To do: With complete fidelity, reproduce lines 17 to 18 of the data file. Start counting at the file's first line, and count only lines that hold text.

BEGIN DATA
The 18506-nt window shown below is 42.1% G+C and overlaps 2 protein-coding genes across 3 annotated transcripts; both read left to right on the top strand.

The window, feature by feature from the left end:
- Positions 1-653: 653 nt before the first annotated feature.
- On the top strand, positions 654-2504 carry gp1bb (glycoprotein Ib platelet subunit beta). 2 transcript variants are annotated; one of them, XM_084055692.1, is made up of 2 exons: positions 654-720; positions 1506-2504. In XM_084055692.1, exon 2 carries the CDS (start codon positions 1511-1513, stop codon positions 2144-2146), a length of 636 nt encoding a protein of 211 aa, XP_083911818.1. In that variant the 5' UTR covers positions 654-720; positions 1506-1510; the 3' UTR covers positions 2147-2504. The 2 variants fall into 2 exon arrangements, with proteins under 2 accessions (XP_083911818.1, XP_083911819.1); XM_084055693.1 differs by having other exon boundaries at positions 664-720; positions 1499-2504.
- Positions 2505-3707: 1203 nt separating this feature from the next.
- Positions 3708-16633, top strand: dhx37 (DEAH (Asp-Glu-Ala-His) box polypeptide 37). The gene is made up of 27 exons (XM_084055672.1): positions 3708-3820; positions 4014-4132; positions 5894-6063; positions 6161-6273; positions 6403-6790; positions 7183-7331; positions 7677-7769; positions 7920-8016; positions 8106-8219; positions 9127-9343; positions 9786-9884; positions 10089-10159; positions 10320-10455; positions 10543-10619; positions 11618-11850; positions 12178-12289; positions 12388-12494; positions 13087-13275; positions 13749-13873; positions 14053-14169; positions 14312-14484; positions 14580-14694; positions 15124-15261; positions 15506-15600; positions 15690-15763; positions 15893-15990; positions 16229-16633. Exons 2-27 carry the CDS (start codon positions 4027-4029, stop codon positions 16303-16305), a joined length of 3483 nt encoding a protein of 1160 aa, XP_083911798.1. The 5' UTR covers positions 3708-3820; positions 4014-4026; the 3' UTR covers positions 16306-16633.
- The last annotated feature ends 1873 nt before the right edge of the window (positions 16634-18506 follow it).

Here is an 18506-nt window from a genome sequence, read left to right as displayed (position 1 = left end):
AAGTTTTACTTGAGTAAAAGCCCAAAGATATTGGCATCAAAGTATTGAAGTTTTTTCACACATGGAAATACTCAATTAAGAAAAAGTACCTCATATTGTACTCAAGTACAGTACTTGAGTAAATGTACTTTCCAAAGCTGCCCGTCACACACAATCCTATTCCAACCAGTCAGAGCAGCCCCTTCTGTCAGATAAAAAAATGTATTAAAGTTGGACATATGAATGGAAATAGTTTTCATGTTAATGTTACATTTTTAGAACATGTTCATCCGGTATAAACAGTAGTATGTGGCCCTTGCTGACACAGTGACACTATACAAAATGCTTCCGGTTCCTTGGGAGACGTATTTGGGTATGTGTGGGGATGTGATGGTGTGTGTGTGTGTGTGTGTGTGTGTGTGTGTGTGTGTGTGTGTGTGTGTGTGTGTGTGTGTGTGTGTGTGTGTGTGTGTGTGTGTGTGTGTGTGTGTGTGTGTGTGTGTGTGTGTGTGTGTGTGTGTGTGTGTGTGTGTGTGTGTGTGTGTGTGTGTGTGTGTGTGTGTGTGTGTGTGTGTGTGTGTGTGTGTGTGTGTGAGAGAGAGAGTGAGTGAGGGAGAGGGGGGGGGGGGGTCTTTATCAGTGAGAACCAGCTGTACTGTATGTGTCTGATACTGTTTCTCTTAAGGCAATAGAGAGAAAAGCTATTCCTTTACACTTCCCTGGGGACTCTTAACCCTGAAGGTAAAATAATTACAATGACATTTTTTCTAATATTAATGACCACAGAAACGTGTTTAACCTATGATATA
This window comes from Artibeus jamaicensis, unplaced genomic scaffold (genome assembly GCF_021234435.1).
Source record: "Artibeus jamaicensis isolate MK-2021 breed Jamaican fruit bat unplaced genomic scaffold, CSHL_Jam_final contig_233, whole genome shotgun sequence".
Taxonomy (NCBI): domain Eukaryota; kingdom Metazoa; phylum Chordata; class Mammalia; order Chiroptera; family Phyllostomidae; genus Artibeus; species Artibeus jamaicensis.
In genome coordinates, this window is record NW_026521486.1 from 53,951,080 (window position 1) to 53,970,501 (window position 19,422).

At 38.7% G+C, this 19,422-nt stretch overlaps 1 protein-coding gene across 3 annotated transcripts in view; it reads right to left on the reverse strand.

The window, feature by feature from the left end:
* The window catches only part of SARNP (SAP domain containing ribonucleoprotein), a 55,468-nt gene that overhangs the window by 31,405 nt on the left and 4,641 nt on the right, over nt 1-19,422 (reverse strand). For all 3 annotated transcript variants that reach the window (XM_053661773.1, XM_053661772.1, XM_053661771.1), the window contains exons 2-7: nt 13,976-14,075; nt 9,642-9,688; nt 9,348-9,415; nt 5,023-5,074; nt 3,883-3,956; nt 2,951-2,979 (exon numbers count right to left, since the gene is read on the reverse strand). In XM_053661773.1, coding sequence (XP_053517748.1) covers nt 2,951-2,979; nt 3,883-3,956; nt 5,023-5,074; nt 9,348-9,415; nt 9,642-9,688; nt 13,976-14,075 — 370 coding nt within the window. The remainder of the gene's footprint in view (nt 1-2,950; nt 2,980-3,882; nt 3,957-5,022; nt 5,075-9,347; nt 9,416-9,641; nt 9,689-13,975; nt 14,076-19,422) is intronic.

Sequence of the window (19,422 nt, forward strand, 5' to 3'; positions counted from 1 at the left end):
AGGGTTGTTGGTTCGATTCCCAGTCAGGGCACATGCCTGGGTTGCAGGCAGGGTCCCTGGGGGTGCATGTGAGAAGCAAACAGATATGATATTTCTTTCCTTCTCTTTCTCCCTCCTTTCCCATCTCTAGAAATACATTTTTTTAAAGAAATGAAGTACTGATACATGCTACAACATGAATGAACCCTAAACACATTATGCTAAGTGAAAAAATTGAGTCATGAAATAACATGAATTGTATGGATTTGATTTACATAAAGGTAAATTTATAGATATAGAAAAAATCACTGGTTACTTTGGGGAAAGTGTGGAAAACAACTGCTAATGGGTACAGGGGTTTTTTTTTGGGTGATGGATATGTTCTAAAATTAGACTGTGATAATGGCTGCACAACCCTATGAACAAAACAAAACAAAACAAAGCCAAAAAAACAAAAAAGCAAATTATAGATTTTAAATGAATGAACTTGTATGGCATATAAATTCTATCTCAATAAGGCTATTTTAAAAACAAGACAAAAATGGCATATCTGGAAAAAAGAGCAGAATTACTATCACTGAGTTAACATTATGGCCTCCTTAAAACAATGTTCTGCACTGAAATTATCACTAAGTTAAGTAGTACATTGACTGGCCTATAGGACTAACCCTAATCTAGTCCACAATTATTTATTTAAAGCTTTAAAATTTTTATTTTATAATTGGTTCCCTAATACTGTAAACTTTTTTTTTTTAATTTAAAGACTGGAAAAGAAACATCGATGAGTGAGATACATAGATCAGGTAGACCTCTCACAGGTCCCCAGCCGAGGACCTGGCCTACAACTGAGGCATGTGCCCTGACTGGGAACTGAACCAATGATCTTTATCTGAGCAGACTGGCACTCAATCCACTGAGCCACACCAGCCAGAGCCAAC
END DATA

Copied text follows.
Sequence of the window (19,422 nt, forward strand, 5' to 3'; positions counted from 1 at the left end):
AGGGTTGTTGGTTCGATTCCCAGTCAGGGCACATGCCTGGGTTGCAGGCAGGGTCCCTGGGGGTGCATGTGAGAAGCAAACAGATATGATATTTCTTTCCTTCTCTTTCTCCCTCCTTTCCCATCTCTAGAAATACATTTTTTTAAAGAAATGAAGTACTGATACATGCTACAACATGAATGAACCCTAAACACATTATGCTAAGTGAAAAAATTGAGTCATGAAATAACATGAATTGTATGGATTTGATTTACATAAAGGTAAATTTATAGATATAGAAAAAATCACTGGTTACTTTGGGGAAAGTGTGGAAAACAACTGCTAATGGGTACAGGGGTTTTTTTTTGGGTGATGGATATGTTCTAAAATTAGACTGTGATAATGGCTGCACAACCCTATGAACAAAACAAAACAAAACAAAGCCAAAAAAACAAAAAAGCAAATTATAGATTTTAAATGAATGAACTTGTATGGCATATAAATTCTATCTCAATAAGGCTATTTTAAAAACAAGACAAAAATGGCATATCTGGAAAAAAGAGCAGAATTACTATCACTGAGTTAACATTATGGCCTCCTTAAAACAATGTTCTGCACTGAAATTATCACTAAGTTAAGTAGTACATTGACTGGCCTATAGGACTAACCCTAATCTAGTCCACAATTATTTATTTAAAGCTTTAAAATTTTTATTTTATAATTGGTTCCCTAATACTGTAAACTTTTTTTTTTTAATTTAAAGACTGGAAAAGAAACATCGATGAGTGAGATACATAGATCAGGTAGACCTCTCACAGGTCCCCAGCCGAGGACCTGGCCTACAACTGAGGCATGTGCCCTGACTGGGAACTGAACCAATGATCTTTATCTGAGCAGACTGGCACTCAATCCACTGAGCCACACCAGCCAGAGCCAAC